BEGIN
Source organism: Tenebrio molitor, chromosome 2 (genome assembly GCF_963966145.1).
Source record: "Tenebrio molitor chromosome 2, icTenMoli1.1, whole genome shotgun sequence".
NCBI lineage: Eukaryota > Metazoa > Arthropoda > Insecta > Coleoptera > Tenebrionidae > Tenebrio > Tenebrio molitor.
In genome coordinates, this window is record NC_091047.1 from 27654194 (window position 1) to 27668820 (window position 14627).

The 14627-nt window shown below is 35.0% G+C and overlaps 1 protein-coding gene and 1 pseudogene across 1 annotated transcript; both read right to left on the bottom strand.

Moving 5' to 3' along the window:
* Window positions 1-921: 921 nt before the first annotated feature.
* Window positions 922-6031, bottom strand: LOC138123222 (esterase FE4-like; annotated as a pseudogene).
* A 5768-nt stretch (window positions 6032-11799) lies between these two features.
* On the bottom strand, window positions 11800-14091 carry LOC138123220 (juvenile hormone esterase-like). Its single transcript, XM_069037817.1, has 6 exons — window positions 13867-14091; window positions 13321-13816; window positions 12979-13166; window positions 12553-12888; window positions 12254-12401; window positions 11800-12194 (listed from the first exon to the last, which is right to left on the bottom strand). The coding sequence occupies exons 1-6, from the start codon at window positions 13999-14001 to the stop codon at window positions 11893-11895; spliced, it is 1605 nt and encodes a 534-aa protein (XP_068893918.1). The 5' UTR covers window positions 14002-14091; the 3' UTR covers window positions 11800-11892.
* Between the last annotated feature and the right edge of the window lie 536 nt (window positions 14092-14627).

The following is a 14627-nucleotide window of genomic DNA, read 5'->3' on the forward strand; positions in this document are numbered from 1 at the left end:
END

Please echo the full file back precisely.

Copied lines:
Source organism: Tenebrio molitor, chromosome 2 (genome assembly GCF_963966145.1).
Source record: "Tenebrio molitor chromosome 2, icTenMoli1.1, whole genome shotgun sequence".
NCBI lineage: Eukaryota > Metazoa > Arthropoda > Insecta > Coleoptera > Tenebrionidae > Tenebrio > Tenebrio molitor.
In genome coordinates, this window is record NC_091047.1 from 27654194 (window position 1) to 27668820 (window position 14627).

The 14627-nt window shown below is 35.0% G+C and overlaps 1 protein-coding gene and 1 pseudogene across 1 annotated transcript; both read right to left on the bottom strand.

Moving 5' to 3' along the window:
* Window positions 1-921: 921 nt before the first annotated feature.
* Window positions 922-6031, bottom strand: LOC138123222 (esterase FE4-like; annotated as a pseudogene).
* A 5768-nt stretch (window positions 6032-11799) lies between these two features.
* On the bottom strand, window positions 11800-14091 carry LOC138123220 (juvenile hormone esterase-like). Its single transcript, XM_069037817.1, has 6 exons — window positions 13867-14091; window positions 13321-13816; window positions 12979-13166; window positions 12553-12888; window positions 12254-12401; window positions 11800-12194 (listed from the first exon to the last, which is right to left on the bottom strand). The coding sequence occupies exons 1-6, from the start codon at window positions 13999-14001 to the stop codon at window positions 11893-11895; spliced, it is 1605 nt and encodes a 534-aa protein (XP_068893918.1). The 5' UTR covers window positions 14002-14091; the 3' UTR covers window positions 11800-11892.
* Between the last annotated feature and the right edge of the window lie 536 nt (window positions 14092-14627).

The following is a 14627-nucleotide window of genomic DNA, read 5'->3' on the forward strand; positions in this document are numbered from 1 at the left end: